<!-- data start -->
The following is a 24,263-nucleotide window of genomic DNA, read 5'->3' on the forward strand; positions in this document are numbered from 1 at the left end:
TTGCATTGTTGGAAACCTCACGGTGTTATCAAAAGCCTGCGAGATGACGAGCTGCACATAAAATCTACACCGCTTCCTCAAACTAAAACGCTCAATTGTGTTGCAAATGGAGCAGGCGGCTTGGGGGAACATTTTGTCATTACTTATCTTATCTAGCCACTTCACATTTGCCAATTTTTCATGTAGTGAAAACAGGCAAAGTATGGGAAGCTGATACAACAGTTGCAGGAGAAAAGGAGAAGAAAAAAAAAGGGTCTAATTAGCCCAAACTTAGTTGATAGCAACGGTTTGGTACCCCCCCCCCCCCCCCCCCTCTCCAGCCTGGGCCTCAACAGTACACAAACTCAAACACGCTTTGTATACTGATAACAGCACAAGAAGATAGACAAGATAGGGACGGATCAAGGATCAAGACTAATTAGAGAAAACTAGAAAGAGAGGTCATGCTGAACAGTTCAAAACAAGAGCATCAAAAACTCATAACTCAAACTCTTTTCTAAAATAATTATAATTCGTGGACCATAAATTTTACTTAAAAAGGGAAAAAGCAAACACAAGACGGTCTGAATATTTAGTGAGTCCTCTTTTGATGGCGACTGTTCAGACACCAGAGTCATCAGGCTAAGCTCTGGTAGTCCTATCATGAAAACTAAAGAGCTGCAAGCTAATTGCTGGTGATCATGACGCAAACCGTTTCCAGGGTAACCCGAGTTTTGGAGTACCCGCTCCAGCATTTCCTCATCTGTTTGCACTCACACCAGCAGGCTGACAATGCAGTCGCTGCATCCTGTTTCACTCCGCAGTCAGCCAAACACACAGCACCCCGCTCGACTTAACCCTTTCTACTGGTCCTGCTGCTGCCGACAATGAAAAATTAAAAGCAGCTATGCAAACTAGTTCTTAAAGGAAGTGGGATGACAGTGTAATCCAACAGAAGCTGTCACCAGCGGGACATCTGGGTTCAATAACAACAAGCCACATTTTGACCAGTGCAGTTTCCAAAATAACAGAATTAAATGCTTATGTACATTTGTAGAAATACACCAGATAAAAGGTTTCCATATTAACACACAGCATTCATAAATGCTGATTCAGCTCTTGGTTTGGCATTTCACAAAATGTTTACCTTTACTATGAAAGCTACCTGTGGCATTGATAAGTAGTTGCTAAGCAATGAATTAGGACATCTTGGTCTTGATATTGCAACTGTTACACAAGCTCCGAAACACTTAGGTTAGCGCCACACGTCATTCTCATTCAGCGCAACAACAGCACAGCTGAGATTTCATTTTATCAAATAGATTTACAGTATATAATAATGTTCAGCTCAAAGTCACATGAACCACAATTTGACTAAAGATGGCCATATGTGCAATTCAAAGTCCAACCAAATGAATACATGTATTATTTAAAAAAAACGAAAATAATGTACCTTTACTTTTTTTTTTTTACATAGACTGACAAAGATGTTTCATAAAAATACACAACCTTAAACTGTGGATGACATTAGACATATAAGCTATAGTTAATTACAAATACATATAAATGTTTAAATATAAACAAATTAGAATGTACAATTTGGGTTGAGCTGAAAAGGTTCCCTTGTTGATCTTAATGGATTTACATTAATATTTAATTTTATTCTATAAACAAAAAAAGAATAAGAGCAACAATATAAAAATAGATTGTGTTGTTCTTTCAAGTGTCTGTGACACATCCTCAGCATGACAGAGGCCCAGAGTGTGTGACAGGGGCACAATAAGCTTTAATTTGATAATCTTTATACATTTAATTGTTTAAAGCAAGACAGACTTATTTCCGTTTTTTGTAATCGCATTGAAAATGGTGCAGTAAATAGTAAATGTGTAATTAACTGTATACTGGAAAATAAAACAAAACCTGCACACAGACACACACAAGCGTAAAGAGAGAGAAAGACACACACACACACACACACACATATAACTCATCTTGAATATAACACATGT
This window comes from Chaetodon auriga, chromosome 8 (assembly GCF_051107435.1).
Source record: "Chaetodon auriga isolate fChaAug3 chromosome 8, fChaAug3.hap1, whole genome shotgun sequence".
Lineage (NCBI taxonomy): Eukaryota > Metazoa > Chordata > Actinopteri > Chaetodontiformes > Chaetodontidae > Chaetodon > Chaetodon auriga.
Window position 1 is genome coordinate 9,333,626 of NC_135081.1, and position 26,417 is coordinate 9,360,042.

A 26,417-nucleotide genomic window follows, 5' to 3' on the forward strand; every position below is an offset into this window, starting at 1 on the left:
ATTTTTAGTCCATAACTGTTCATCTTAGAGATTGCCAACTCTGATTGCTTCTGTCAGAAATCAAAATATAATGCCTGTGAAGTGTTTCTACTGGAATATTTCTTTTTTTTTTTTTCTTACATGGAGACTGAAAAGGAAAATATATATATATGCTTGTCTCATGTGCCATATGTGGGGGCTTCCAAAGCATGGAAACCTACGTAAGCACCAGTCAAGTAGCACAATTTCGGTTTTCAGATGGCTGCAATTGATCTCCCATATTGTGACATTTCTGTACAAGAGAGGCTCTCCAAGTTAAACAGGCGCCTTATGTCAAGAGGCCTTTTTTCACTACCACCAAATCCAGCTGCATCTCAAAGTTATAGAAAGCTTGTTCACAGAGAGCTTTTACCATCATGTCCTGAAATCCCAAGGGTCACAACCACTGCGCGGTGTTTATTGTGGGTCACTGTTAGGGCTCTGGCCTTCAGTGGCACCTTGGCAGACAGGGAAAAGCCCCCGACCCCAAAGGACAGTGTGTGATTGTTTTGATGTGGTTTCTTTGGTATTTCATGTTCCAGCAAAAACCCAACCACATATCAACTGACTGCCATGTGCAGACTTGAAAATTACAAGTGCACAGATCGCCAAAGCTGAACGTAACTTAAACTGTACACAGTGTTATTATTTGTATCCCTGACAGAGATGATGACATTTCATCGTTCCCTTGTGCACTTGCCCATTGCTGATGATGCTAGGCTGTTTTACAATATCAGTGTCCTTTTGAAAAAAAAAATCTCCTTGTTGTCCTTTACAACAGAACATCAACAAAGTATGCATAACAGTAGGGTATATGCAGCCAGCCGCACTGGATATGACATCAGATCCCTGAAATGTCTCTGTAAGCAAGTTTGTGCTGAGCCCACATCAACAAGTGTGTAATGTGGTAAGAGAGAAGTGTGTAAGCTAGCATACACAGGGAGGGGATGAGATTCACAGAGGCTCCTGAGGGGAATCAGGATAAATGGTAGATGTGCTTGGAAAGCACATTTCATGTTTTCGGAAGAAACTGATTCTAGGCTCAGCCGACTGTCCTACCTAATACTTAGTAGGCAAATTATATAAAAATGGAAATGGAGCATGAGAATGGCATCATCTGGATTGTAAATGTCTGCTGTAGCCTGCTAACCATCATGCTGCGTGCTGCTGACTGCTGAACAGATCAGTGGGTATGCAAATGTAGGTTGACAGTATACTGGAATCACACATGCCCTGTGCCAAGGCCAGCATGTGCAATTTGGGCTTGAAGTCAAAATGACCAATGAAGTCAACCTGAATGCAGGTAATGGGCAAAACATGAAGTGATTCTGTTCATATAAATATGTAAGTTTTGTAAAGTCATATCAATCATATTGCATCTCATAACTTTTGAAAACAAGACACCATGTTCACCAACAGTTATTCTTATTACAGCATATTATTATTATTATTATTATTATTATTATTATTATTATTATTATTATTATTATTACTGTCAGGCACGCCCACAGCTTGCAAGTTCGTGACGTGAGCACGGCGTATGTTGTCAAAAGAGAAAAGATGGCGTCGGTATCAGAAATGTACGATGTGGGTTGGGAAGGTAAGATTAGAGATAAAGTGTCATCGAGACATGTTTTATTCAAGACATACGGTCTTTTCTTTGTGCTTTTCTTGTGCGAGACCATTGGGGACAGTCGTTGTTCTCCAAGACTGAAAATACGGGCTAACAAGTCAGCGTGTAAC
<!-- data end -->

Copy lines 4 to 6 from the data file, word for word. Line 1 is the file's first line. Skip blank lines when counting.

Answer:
Source record: "Chaetodon auriga isolate fChaAug3 chromosome 8, fChaAug3.hap1, whole genome shotgun sequence".
Lineage (NCBI taxonomy): Eukaryota > Metazoa > Chordata > Actinopteri > Chaetodontiformes > Chaetodontidae > Chaetodon > Chaetodon auriga.
Window position 1 is genome coordinate 9,333,626 of NC_135081.1, and position 26,417 is coordinate 9,360,042.